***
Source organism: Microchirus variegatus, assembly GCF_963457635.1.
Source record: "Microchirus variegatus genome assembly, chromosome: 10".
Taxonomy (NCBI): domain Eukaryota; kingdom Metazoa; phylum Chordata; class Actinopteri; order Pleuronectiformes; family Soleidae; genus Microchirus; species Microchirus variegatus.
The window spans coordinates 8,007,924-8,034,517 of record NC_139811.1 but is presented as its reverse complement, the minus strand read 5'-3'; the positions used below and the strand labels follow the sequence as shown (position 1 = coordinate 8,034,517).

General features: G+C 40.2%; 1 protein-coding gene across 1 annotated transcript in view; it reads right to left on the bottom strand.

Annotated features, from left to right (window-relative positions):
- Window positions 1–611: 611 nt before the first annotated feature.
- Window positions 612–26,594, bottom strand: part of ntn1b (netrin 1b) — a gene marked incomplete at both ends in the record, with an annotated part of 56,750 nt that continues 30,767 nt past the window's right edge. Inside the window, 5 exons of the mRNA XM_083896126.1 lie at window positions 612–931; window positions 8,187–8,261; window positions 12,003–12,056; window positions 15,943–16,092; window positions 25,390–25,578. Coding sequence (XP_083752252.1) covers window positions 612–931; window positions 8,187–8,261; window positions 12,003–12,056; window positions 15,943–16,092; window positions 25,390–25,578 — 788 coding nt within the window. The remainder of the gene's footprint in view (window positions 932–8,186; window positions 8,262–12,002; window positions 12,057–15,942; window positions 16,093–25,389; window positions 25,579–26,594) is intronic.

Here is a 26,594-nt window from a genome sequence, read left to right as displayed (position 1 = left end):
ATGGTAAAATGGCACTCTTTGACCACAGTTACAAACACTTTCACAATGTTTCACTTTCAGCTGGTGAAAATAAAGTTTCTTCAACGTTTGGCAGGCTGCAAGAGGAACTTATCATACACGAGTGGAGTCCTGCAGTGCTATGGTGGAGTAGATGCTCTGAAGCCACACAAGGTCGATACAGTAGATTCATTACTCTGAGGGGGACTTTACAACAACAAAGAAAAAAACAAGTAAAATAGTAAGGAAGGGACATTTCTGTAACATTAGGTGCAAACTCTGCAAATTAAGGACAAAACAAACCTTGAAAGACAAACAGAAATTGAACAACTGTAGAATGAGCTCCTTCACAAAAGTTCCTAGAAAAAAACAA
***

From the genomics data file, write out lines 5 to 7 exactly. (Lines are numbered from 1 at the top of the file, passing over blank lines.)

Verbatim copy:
General features: G+C 40.2%; 1 protein-coding gene across 1 annotated transcript in view; it reads right to left on the bottom strand.

Annotated features, from left to right (window-relative positions):
- Window positions 1–611: 611 nt before the first annotated feature.